By Cory McPherson | August 2023
The long-awaited correction in the market has been playing out as we near the end of August. So far as it’s played out, it appears to be just that- a correction. And not something deeper signaling another top in the market yet. Another push to new highs could be on the horizon, but historically the month of September can be tricky.
Taking a look at the S&P 500 chart, I find there’s a few different important levels to be watching. Resistance right now on the S&P is in the 4,490-4,500 area, which, as of this writing, it is bumping right up against. A sustained breakthrough above that level would signal the bottom of this correction being in place. If it cannot get above that level, then a drop below the 4465 region, which is near both its 20-day and 50-day moving averages, could signal a lower low occurring for this correction. Such a tight range makes this an important point in the short-term. A drop below 4,300 on its next decline could then occur and point it closer to its 200-day moving average, near 4,200. A drop to the 200-day moving average during an uptrend would be ordinary.
Even with a drop that low, it appears the overall structure of this drop from the 4,607 high will remain corrective. That area near the 200-day moving average could serve as solid support leading to another rally higher, possibly pushing it to new all-time highs. If a drop like that occurs, we will act accordingly by adding more risk where prudent.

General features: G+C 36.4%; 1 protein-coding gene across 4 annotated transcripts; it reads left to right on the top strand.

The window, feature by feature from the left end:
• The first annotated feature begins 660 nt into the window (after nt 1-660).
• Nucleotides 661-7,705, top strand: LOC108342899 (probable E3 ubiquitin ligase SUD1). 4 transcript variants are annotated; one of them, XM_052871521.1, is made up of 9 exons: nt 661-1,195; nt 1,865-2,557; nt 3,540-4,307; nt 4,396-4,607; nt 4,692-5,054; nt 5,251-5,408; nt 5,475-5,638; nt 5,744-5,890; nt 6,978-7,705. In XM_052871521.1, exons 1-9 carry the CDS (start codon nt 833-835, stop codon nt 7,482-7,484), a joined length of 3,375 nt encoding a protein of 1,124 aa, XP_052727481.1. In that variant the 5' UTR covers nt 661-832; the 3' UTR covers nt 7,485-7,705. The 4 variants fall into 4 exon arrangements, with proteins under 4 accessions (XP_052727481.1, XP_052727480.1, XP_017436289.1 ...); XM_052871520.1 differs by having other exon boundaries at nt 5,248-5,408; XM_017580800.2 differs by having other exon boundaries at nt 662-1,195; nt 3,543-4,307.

The next stage higher of this market could look significantly different than what’s been experienced so far this year. As has been documented, much of the rally this year has been led by the big technology and A.I.-exposed stocks. The charts on some of those stocks look like they may have put a top in place, leading other areas of the market to most likely pick up the baton and begin to lead. Areas like healthcare, aerospace/defense, industrials, and even energy could begin to lead again.
Seasonality could play a factor in the timing of the next big market move as well. As you can see below, over the last 10 years the month of September has been the worst performing month for the market. Only 33% of the time has it closed higher than where it opened the month. August has been another weaker month for the market historically as has played out so far. A drop in September followed by a year-end rally would fit with what the market has done historically using seasonality.
In our last newsletter we explored some of the extremes in sentiment, as investors got overly bullish and complacent. Looking at where some of those indicators are today, the greed in the market has eased off. The fear & greed index from CNN is now at a neutral reading and began to creep into the fear level last week. The VIX index, which measures volatility in the market, has stayed mostly subdued during this correction. Only seeing a slight bounce to 18 before receding again. So far it signals investors remain complacent and not concerned. A spike above 20 on the VIX could signal a shift in sentiment.